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Reuters Health Information (2012-07-25): Low-dose flutamide doesn't eliminate hepatotoxicity risk

Drug & Device Development

Low-dose flutamide doesn't eliminate hepatotoxicity risk

Last Updated: 2012-07-25 16:20:38 -0400 (Reuters Health)

NEW YORK (Reuters Health) - Low or ultralow doses of flutamide don't entirely eliminate the drug's potential for injuring the liver, researchers saw in a study of women with polycystic ovary syndrome.

The women were taking the drug to treat hyperandrogenism. Nearly one in 10 had mild to severe increases in aminotransferases during treatment, according to Dr. Elena Peruzzi and colleagues from the University of Florence in Italy.

"However, we still believe flutamide is a key drug in the current treatment of hyperandrogenism and low- and ultralow-dose regimens represent the way forward," Dr. Peruzzi and her team wrote in a July 13th online paper in Fertility and Sterility.

"Our data suggest hepatotoxicity is a rare but possible event also with low- and ultralow-dose regimens and at present we are not able to predict which patients will develop it."

Most cases of severe flutamide hepatotoxicity have occurred in patients taking 750 to 1,500 mg/day, the researchers noted. While hepatotoxicity is usually mild, some cases have been fatal.

Low- and ultralow-dose flutamide regimens were introduced because people believed its hepatotoxicity to be dose-dependent, the authors say - but there is some evidence that the hepatotoxicity may depend on other factors, such as genetics and ethnicity.

"Some differences in clinical and biochemical hepatotoxicity may be related to inter-individual genetic variability based on polymorphism or epigenetic mechanisms and clinically defined as unpredictable or 'idiosyncratic,'" the researchers wrote.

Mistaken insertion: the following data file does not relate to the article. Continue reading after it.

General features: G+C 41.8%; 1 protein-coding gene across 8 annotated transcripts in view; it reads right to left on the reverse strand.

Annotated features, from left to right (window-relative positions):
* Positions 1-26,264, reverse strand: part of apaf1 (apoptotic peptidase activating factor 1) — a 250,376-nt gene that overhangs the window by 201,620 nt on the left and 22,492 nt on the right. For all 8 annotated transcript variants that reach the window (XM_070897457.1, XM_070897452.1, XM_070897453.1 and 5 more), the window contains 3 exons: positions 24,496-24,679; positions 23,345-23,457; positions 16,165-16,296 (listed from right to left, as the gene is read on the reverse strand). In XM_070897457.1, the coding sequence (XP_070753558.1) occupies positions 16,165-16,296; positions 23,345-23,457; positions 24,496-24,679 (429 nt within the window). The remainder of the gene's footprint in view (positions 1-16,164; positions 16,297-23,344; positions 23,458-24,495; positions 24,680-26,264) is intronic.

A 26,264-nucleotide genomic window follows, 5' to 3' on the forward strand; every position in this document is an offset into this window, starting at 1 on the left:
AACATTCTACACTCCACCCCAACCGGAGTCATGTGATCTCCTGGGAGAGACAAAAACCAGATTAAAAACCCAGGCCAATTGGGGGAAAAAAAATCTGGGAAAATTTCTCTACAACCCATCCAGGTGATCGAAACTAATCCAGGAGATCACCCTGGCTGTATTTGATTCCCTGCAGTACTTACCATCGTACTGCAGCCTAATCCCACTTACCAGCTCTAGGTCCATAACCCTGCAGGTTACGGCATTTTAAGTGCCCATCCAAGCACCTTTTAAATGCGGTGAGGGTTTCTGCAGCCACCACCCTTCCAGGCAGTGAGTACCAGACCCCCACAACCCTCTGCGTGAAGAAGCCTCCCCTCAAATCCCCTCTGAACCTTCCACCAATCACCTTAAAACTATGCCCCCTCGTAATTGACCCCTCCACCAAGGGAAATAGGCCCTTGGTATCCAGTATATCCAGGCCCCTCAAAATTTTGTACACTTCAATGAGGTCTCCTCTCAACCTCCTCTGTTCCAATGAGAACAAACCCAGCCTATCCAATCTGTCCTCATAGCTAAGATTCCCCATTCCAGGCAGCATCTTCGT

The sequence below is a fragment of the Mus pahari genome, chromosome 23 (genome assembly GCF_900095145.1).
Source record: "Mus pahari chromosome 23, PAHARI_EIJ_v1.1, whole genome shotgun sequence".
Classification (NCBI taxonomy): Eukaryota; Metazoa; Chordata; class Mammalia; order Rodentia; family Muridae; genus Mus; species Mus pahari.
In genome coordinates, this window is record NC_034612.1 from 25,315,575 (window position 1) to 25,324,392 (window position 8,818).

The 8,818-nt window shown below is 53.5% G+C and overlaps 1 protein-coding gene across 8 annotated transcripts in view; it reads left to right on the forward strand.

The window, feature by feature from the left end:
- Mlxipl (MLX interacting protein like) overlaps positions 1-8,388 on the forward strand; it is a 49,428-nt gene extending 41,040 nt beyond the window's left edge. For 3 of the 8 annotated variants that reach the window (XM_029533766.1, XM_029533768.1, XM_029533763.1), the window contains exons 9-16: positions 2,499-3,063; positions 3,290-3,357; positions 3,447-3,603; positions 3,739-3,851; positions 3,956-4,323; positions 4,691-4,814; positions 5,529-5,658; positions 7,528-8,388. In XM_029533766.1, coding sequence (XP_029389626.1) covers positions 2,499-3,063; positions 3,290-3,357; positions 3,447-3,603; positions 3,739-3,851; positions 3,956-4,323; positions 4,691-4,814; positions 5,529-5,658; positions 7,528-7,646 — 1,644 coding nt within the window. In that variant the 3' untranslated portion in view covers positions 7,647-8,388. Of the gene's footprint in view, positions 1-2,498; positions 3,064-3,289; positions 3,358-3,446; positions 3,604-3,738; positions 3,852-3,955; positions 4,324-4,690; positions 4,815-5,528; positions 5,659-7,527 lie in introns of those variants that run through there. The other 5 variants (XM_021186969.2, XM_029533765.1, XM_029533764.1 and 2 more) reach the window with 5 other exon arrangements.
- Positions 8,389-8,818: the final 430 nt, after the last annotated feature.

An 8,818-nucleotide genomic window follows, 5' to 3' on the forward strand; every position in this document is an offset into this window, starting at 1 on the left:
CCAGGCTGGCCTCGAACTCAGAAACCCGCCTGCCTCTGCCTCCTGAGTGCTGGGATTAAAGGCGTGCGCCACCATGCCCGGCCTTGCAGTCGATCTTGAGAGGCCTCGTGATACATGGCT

To investigate whether lower dose flutamide regimens might also be associated with hepatotoxicity, they looked at 203 hyperandrogenic women who received 62.5 or 125 mg/daily. Nineteen women (9.4%) developed hepatotoxicity, which was mild in 16 (7.9%), moderate in two (1%) and severe in one (0.5%).

There was no association between risk of hepatotoxicity and flutamide dosage.

The median time to the development of hypertransaminasemia was 12 weeks and did not differ between the two dosage groups.

Elevated levels of alanine aminotransferase (ALT) and aspartate aminotransferase (AST) returned to normal in all 19 women with four weeks after flutamide was discontinued.

Factors linked to an increased risk of hepatotoxicity included body mass index before treatment, ALT basal level, and AST basal level.

"Given the complexity of PCOS and related conditions, it is obvious that some metabolic aspects have not been extensively investigated," Dr. Peruzzi and her colleagues write. "More than long-term data, we need larger study populations in order to recruit patients susceptible to develop early hepatotoxicity. These patients should be evaluated by clinical, biochemical and genetic investigations in order to identify risk patterns for hepatotoxicity development."

Dr. Peruzzi did not respond to a request for comment by press time.

SOURCE: http://bit.ly/NJZOhX

Fertil Steril 2012.

 
 
 
 
                 
 
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